1950s and 1960s Ceramics

In Britain in the early 1950s there were few attractive ceramics available, the best stuff was being exported to boost the British economy after the war. Many ceramic factories had been commissioned for war work and were not yet restored to their pre-war standard. Many of the designers were working for Scandinavian or American companies who had continued production throughout the 1940s.

The British public had been starved of new decorative ceramics after the war and were beginning to demand more freedom of choice and they wanted contemporary patterns. In the USA in the 1930s Russel Wright designed tableware with with organic and freeform shapes, named ‘American Modern’ and these pieces were sold in the 1950s. In Sweden Stig Lindberg was a prolific ceramic designer. There was a influence of art and technology on design in the 1950s and Dali motifs as well as sputniks and stars could be seen. Colours were fresh and bright and were often mixed with stark black and white.

The Festival of Britain held in 1951 brought us a variety of new designs by many familiar designers.  Wedgwood launched a Festival of Britain mug designed by Norman Makison.  It featured the Crystal Palace, site of the Great Exhibition of 1851 (it being the centenary that was celebrated during the Festival), and the Skylon and Dome of Discovery from 1951.  There was red and blue hand painting which added a patriotic touch.  The mug is only 7 cm high and the Festival logo can be seen on the base of the mug.  Wedgwood also introduced ‘Garden’ plates by Eric Ravilious and the ‘Zodiac Bull’ modelled by Arnold Machin.

The Wade factory produced some of its most graphic pieces of pottery during the 1950s and can be recognized by their strong use of colour as well as their stark black and whites.  Good examples of these are the ‘Zamba’ black and white vase, the illustrated trays by Rowland Emmet and the figural cat vases.

The Beswick factory had always had an eye for fashion and produced a range of decorative vases and bowls designed by Albert Hallam.  One of the most collected of the 1950s Beswick tableware patterns was ‘Circus’ and the teapot was especialy popular and together with the coffee pot are highly collectable.  The ‘Ballet’ pattern was also extremely popular and was produced into the 1960s.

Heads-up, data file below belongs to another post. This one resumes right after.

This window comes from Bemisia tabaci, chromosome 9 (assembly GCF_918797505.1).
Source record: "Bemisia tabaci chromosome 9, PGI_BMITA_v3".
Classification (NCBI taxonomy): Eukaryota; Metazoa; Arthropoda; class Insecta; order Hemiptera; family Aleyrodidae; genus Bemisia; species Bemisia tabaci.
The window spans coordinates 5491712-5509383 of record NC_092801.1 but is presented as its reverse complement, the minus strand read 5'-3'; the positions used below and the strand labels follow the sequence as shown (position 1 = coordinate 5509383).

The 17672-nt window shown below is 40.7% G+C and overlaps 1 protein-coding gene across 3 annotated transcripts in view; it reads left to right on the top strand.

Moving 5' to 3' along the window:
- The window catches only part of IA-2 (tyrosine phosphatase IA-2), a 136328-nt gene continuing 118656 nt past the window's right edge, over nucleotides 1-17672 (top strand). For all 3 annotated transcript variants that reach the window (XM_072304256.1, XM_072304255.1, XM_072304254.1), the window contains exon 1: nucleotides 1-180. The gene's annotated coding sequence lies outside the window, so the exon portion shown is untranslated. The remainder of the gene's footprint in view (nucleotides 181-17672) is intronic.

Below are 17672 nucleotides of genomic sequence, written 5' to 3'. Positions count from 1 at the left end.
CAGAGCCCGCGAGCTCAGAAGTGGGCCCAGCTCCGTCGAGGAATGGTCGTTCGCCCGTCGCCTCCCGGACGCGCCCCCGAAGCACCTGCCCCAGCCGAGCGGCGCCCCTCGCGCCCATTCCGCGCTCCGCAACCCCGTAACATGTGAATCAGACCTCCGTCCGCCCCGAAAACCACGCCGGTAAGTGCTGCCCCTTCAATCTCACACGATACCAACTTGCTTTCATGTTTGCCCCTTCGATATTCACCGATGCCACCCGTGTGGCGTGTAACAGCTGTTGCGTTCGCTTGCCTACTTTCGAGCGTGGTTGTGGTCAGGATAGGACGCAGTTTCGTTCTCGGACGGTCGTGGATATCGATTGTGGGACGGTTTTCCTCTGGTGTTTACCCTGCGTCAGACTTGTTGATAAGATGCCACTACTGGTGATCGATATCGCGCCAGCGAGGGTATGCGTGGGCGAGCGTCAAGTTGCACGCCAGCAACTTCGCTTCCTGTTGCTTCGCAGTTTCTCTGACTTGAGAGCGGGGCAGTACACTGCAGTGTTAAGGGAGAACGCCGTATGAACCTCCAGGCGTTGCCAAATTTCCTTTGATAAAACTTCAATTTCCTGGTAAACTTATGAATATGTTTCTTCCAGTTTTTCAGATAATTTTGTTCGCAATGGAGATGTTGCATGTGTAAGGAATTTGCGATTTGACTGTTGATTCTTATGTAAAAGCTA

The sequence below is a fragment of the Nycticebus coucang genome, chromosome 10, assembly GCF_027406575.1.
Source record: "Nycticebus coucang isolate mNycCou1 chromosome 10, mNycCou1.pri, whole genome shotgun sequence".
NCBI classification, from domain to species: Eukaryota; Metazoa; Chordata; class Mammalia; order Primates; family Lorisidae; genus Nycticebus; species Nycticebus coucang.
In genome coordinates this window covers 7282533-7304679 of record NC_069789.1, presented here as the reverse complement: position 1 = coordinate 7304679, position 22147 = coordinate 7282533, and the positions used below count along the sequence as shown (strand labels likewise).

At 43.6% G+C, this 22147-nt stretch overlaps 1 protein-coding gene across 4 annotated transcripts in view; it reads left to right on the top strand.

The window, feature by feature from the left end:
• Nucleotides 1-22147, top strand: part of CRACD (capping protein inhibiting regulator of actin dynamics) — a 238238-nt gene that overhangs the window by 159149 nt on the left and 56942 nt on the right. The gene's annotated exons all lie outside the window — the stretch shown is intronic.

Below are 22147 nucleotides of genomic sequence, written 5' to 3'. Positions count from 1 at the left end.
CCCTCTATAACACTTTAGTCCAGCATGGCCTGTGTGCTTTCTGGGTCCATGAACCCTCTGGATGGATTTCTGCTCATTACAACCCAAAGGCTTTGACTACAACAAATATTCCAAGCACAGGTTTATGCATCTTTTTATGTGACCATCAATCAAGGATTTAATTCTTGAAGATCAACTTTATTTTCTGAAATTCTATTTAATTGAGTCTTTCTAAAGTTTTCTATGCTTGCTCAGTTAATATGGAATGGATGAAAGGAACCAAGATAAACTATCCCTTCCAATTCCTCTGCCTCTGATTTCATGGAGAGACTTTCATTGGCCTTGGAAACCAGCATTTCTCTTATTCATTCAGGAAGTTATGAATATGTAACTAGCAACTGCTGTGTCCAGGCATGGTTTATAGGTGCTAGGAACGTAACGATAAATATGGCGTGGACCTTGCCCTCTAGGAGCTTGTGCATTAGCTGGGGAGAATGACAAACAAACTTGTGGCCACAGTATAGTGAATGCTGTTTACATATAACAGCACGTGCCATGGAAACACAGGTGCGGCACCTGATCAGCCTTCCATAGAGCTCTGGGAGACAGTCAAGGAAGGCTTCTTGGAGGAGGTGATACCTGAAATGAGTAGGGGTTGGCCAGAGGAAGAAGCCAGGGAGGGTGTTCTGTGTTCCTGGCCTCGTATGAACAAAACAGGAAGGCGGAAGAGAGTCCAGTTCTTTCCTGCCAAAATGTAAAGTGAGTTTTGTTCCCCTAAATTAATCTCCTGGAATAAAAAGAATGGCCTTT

W R Midwinter was founded in 1910 and Roy Midwinter, the son of the founder, took over in as design director after the World War II.  He was influenced by the American west-coast potteries and introduced his ‘Stylecraft’ shape in 1953.  The ‘Fashion’ shape of 1955 was even more extreme and in-house designer Jessie Tair, along with Hugh Casson and Terence Conran gave the factory a lead over its competitors.  Some of the vases, tureens and teapots designed by the likes of of Colin Melbourne and Terrence Conran are now highly desirable.  Midwinter’s ‘Fine’ shape launched in 1962 dictated the trends for the next decade.  The early patterns like ‘Sienna’ and ‘Queensberry’ were an immediate success and were much copied.  Psychedelic inspired patterns like ‘Spanish Garden’, ‘Eden’ and ‘Alpine Blue’ begin the flower-power pottery craze in the later 1960s.

Susan Williams-Ellis began to design original and striking coffee and tableware items during the early 1960s which became known as Portmeirion pottery.  Initially gold lustre featured heavily on her work but black and white engravings of Victorian imagery became popular in the mid 1960s and Susan produced her ‘Totem’ design which as well as her ‘Cylinder’ range of shapes put the factory on the map.  The black and white images were updated towards the end of the 1960s, being placed on bright psychedelic mugs, which were perfect for the younger generation.

Although the majority of 1950s and 1960s ceramics were produced for utilitarian purposes and would have been bought for use around the house, many have become collectable and you could build up a collection fairly quickly at not too great expense.

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